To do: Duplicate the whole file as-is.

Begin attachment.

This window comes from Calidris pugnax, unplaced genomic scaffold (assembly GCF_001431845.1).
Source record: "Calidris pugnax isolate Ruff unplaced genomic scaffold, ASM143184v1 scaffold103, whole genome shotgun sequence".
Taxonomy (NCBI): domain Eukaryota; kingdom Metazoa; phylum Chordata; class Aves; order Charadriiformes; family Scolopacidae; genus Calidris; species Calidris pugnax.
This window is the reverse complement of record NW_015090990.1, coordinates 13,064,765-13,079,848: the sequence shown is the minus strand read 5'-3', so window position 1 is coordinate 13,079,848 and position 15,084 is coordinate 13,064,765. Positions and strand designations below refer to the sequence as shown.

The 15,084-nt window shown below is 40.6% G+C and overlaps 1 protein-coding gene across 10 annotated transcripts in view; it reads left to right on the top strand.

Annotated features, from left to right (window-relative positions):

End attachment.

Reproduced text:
This window comes from Calidris pugnax, unplaced genomic scaffold (assembly GCF_001431845.1).
Source record: "Calidris pugnax isolate Ruff unplaced genomic scaffold, ASM143184v1 scaffold103, whole genome shotgun sequence".
Taxonomy (NCBI): domain Eukaryota; kingdom Metazoa; phylum Chordata; class Aves; order Charadriiformes; family Scolopacidae; genus Calidris; species Calidris pugnax.
This window is the reverse complement of record NW_015090990.1, coordinates 13,064,765-13,079,848: the sequence shown is the minus strand read 5'-3', so window position 1 is coordinate 13,079,848 and position 15,084 is coordinate 13,064,765. Positions and strand designations below refer to the sequence as shown.

The 15,084-nt window shown below is 40.6% G+C and overlaps 1 protein-coding gene across 10 annotated transcripts in view; it reads left to right on the top strand.

Annotated features, from left to right (window-relative positions):